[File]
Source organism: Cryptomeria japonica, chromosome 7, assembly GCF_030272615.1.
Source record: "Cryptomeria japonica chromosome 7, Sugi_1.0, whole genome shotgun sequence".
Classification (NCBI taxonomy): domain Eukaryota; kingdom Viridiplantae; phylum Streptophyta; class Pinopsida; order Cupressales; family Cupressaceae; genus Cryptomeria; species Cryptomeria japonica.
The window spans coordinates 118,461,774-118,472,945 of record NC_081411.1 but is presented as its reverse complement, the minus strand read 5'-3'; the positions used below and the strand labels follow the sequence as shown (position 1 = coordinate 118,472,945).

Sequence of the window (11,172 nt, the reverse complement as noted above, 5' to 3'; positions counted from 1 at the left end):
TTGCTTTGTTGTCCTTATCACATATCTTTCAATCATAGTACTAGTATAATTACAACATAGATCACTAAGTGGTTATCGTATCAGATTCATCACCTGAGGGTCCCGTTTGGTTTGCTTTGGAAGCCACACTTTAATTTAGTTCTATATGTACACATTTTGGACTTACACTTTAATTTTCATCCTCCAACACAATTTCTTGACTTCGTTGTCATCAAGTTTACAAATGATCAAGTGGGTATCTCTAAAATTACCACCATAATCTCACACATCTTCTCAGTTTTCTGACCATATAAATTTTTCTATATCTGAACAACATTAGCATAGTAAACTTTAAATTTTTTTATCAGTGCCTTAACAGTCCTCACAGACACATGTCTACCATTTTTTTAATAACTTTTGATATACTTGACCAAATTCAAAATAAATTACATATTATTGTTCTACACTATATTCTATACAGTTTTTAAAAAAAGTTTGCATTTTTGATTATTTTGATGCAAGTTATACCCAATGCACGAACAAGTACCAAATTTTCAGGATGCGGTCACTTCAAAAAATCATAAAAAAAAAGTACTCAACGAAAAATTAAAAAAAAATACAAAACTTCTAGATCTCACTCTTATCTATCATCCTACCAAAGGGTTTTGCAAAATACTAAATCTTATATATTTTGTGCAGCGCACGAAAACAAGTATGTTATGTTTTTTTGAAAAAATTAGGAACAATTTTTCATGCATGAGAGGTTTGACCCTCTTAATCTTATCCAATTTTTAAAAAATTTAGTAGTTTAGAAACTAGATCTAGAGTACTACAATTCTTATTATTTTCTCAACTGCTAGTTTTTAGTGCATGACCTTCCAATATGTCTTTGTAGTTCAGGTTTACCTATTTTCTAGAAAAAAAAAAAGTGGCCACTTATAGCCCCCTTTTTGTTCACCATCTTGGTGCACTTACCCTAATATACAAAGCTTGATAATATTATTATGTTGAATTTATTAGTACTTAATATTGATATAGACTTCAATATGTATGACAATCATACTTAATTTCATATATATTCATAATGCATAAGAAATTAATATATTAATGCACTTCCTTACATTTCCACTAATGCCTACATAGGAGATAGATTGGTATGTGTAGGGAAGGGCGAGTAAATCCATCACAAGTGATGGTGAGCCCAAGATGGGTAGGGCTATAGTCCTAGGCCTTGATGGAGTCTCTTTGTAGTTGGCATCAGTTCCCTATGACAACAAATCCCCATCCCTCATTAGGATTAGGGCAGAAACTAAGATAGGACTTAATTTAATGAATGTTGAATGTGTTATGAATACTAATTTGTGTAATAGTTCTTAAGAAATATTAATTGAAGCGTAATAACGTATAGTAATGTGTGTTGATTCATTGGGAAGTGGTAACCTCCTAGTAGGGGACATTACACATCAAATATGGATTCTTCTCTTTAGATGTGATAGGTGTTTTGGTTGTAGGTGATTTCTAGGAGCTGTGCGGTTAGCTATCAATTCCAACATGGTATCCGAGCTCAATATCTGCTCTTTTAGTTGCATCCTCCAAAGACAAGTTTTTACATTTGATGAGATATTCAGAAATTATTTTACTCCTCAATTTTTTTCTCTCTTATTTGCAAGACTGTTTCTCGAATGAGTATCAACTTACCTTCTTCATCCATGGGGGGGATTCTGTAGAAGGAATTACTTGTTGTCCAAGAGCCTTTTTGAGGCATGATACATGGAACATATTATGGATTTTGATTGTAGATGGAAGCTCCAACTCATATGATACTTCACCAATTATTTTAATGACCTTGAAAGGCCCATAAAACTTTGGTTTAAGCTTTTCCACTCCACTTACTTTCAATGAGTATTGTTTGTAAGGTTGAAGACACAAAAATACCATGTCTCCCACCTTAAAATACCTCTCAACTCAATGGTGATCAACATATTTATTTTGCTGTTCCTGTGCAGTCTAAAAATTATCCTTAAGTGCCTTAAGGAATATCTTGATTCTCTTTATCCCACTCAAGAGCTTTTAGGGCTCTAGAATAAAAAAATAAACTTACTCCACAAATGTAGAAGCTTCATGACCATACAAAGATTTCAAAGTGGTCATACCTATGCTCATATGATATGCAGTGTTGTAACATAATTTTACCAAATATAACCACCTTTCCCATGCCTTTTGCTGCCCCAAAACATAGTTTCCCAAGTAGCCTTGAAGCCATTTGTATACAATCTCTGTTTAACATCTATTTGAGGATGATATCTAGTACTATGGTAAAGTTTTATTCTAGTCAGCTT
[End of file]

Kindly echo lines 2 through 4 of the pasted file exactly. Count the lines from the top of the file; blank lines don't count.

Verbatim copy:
Source record: "Cryptomeria japonica chromosome 7, Sugi_1.0, whole genome shotgun sequence".
Classification (NCBI taxonomy): domain Eukaryota; kingdom Viridiplantae; phylum Streptophyta; class Pinopsida; order Cupressales; family Cupressaceae; genus Cryptomeria; species Cryptomeria japonica.
The window spans coordinates 118,461,774-118,472,945 of record NC_081411.1 but is presented as its reverse complement, the minus strand read 5'-3'; the positions used below and the strand labels follow the sequence as shown (position 1 = coordinate 118,472,945).